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SA Govt announces first entrepreneur visa recipient

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An Italian sommelier hoping to design a computer program that links local food producers with tourists will become the first recipient of a new State Government-backed entrepreneurship visa.

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Industry Minister David Pisoni will today announce Italian national Simone Berliat as the first recipient of the new three-year visa, which is part of a national pilot program being trialled in South Australia.

The State Government launched the trial – called the Supporting Innovation in South Australia (SISA) – in November last year and provided $400,000 over four years to support it.

Berliat will work alongside Adelaide-based technology start-up The Moonshine Lab to develop an “agritourism” business that links tourists with food producers wanting to offer accommodation packages. Under the model, tourists would stay and volunteer at a farm or winery to develop their understanding of the food and wine industry.

Berliat, who is currently living in South Australia on a student visa and who has previously worked as a business manager at Oxenberry Farm in McLaren Vale, said agriculture tourism businesses were not yet represented in the global marketplace.

“As a solution, I hope to develop a physical and digital platform for this niche, where agritourism businesses can easily source both customers and suppliers,” he said.

“South Australia is wine country and I first came here to be around the best-known producers but with my student visa ending, I had no choice but to prepare to return to Europe and develop the business there.

“In my situation this new entrepreneur visa is perfect.”

Berliat said the intention was to create a website and phone app where customers could search for different agritourism businesses. He also hopes to develop a service to help producers introduce agritourism to their business.

Thirty entrepreneur visas will be awarded to people wanting to develop their business ideas in South Australia this year, with a further 300 to be offered through to 2022.

Pisoni said the immediate response to the program had been “impressive”.

“Hosting entrepreneurs like Mr Berliat brings fresh ideas and great value to the local innovation eco-system, it creates jobs and makes a significant contribution to the state’s economy,” he said.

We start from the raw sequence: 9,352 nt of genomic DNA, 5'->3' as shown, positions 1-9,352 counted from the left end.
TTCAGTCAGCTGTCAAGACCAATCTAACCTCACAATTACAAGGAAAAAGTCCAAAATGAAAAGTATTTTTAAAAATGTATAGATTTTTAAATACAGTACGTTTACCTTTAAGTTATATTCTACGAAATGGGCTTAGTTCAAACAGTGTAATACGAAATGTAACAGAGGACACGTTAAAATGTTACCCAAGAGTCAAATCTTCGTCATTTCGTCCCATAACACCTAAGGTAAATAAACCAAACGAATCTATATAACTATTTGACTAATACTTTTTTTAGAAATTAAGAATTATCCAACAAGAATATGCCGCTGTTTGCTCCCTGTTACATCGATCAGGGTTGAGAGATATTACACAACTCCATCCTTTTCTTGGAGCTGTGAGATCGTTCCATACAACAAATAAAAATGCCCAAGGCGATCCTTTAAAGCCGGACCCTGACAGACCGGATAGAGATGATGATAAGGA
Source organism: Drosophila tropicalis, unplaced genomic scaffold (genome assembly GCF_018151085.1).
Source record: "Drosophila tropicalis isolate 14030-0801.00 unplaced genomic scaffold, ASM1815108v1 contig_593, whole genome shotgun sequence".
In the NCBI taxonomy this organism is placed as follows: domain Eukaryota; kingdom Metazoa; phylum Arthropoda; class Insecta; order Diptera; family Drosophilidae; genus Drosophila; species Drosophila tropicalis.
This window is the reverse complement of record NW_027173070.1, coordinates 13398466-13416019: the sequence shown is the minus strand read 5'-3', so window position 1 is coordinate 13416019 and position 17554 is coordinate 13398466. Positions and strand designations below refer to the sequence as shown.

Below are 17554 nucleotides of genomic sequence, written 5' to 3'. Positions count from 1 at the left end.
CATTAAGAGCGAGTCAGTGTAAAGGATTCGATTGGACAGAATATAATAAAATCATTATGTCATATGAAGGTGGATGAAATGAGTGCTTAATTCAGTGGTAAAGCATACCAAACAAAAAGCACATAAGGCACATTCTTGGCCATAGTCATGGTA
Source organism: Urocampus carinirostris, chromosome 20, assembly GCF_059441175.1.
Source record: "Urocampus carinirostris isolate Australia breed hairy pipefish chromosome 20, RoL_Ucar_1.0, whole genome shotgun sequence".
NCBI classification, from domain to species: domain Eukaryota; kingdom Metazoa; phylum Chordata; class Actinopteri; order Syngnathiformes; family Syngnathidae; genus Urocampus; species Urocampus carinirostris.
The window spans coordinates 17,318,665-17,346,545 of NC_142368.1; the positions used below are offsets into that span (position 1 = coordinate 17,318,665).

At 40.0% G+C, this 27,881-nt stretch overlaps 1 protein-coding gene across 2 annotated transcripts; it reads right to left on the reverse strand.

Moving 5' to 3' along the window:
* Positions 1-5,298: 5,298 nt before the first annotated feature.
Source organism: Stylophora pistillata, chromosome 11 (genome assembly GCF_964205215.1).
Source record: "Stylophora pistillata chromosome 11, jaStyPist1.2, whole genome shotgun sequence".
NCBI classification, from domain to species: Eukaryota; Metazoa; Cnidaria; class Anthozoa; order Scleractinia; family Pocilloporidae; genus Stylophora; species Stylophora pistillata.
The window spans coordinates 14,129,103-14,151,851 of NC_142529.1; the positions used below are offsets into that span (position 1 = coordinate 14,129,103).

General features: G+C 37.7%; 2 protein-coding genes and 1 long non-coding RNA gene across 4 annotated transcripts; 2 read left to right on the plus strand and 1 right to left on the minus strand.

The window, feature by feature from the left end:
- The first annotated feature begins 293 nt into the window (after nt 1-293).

The announcement follows two South Australian councils – Adelaide City Council and the City of Port Adelaide Enfield – unanimously pledging their support to expand a Federal Government sponsorship program for refugees.

Adelaide City Council on Tuesday unanimously voted in favour of a motion put forward by south ward councillor Dr Helen Donovan for the Lord Mayor to write to Immigration Minister David Coleman to request an expansion of the Federal Government’s widely criticised Community Sponsorship Program.

The program, launched in May 2017, provides a model whereby community members or groups are able to raise funds to sponsor visas for refugees who wish to begin the process of rebuilding their lives safely in Australia.

But Donovan argued the program was “ineffective” and “expensive” because it failed to provide sufficient incentive for people to raise money to support a refugee who would otherwise still be granted residency in Australia.

Area councillor Robert Simms, who seconded Donovan’s motion, told Tuesday night’s meeting that it was “core business” for the council to advocate for action on issues such community-led immigration programs.

“I consider it to be a real blight on our country, the fact that we have an immoral immigration process,” he said.

“This is an opportunity to look at an alternative and to give more pathways for people to come in.”

Deputy Lord Mayor Houssam Abiad said he also supported the call, adding the council needed to consider population growth more broadly.

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